He spent 73 days living underwater in the Florida Keys. There was coffee, but little room
A scientific researcher and retired U.S. Navy officer fulfilled his goal of breaking the world record for the longest time spent living underwater in a fixed habitat.
Joseph Dituri, 55, an associate professor at the University of South Florida, isn’t done yet. He plans to spend at least another 20 days living submerged at Jules’ Undersea Lodge in Key Largo.
But mission accomplished for the feat he set out to do when he entered the 100-square-foot hotel 30 feet below a Key Largo lagoon on March 1. He broke the record on Saturday with 73 days underwater.
“My goal is to inspire — not only for generations to come — but for scientists around the globe who study life undersea and how the human body functions when in extreme environments,” Dituri said in a statement.
The spokesperson for the adventure declined to make Dituri available for an interview.
“Unfortunately Dr. Dituri’s schedule is overflowing, thanks to the significant reaction of his record breaking and the interest it has created.” Ben Norton said in an email. “The problem is that he still has to do his research so we have to yield time for that.”
While he has been underwater, Dituri has been engaging with students interested in marine science, and conducting research on “the positive influences of hyperbaric oxygent therapy on human health and exploring the ocean’s role in the treatment of disease,” according to the organizers of the endeavor, dubbed “Project NEPTUNE.”
Hyperbaric medicine treats conditions like carbon monoxide poisoning and infections that deprive human tissues of oxygen. Ditui has a medical team that will document health results, including a possible increase in the production of stem cells.
“We can make you basically grow new blood vessels, so there’s a bunch of good benefits of hyperbaric medicine that we’re going to be testing,” Dituri said before embarking on his lengthy submerged stay.
KNOW MORE: Retired Navy officer enters Florida Keys undersea lodge. He plans to break records
Teaching the students
He’s “virtually interacted and taught” more than 2,450 students in more than 10 countries, including Abu Dhabi, Brazil, Canada, Chile, France, Ireland, South Korea, Vietnam and the United Kingdom, according to a statement from the organizers. Some students also dove to the lodge to visit with him in person.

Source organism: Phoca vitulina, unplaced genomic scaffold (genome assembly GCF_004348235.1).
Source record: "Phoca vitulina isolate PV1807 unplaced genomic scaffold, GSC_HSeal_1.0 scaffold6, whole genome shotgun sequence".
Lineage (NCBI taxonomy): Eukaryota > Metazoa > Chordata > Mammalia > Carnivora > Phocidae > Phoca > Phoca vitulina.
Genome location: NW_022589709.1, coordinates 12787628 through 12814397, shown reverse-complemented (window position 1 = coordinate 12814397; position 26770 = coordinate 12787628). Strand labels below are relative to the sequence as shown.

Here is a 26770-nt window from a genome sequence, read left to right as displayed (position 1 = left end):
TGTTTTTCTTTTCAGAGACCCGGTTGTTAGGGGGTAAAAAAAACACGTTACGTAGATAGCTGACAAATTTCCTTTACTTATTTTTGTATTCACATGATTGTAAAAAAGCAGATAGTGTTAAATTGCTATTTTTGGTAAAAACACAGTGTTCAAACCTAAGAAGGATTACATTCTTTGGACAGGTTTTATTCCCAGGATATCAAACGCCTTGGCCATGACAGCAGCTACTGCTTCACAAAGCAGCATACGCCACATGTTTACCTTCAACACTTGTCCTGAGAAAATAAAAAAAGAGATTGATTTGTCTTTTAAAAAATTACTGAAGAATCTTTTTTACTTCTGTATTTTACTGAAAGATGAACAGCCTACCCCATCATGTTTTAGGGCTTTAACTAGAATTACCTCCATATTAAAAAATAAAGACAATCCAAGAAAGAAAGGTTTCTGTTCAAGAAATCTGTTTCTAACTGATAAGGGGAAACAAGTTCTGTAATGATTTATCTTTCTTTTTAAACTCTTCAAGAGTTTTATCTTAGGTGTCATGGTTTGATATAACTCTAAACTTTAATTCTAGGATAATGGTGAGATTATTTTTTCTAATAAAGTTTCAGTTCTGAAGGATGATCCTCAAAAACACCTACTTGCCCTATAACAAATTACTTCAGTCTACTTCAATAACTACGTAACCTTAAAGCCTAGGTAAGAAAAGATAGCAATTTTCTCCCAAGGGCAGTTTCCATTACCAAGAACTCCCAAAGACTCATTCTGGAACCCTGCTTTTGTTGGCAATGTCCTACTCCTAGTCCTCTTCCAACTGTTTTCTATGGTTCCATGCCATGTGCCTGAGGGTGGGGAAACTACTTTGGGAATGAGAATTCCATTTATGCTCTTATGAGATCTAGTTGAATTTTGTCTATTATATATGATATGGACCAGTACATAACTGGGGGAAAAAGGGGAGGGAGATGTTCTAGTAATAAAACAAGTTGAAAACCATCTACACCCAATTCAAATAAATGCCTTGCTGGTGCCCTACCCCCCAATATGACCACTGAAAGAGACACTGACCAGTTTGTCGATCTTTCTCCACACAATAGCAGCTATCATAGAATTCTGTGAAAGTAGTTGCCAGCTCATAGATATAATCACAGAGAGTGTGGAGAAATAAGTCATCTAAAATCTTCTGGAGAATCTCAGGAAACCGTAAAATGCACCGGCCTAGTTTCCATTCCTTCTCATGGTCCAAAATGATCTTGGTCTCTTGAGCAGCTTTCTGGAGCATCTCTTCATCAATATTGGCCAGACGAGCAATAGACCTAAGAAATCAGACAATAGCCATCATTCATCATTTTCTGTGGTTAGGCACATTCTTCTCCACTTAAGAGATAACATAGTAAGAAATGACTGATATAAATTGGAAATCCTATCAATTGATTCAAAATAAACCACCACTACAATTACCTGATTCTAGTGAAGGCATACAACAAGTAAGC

At the same time, Dituri has been holding his regular biomedical engineering classes for the University of South Florida.
Dituri said he found his passion for science while serving as a diver in the Navy, from which he retired after a 28-year-career, ending with the rank of commander. He then enrolled at Tampa-based USF, earning a doctorate in bio-medical engineering, studying about traumatic brain injuries.
The previous record for living underwater in a fixed environment was set by Tennessee teachers Bruce Cantrell and Jessica Fain, also at Jules’ Undersea Lodge.
Jules’ Undersea Lodge, located 30 feet below the surface in a Key Largo lagoon, was originally an underwater marine research laboratory, and became a lodge in 1986, said Andy Newman, spokesman for the Monroe County Tourist Development Council. It has two private bedrooms and a common room, according to the lodge’s website. It attracts tourists and scientists
When Day 100 is complete on June 9, Dituri is expected to surface, and a team of physicians will evaluate him to study the effects of prolonged underwater living on the human body, according to a fact sheet on the mission.
The project is being funded through a grant from a Key Largo-based nonprofit, the Marine Resources Development Foundation. The exact cost was not immediately available.
In a video he shot on day 49 of the mission, he explained what daily life was like inside his temporary, cramped home. He explained that he gets food delivered every few days, because there’s only enough room down there for a dorm room-type refrigerator.
All cooking must be done by microwave so it doesn’t upset the oxygen levels inside the facility — but there is, thankfully, a coffeemaker.
“I can tell you from experience, science does not happen without coffee,” Diturie said.
He’s got about 100 square feet of living space in one compartment, about 60 square feet in the other and 40 square feet in another. And with the ceiling topping just over six feet, the six-foot-one-inch tall, 220-pound Diturie sometimes has a tough time maneuvering.
“It is what it is. I enjoy being down here. I think it’s a great thing,” Dituri said. “But, we are doing exploration, so you’re not at the Marriott, or not in the Hilton, the whole time.”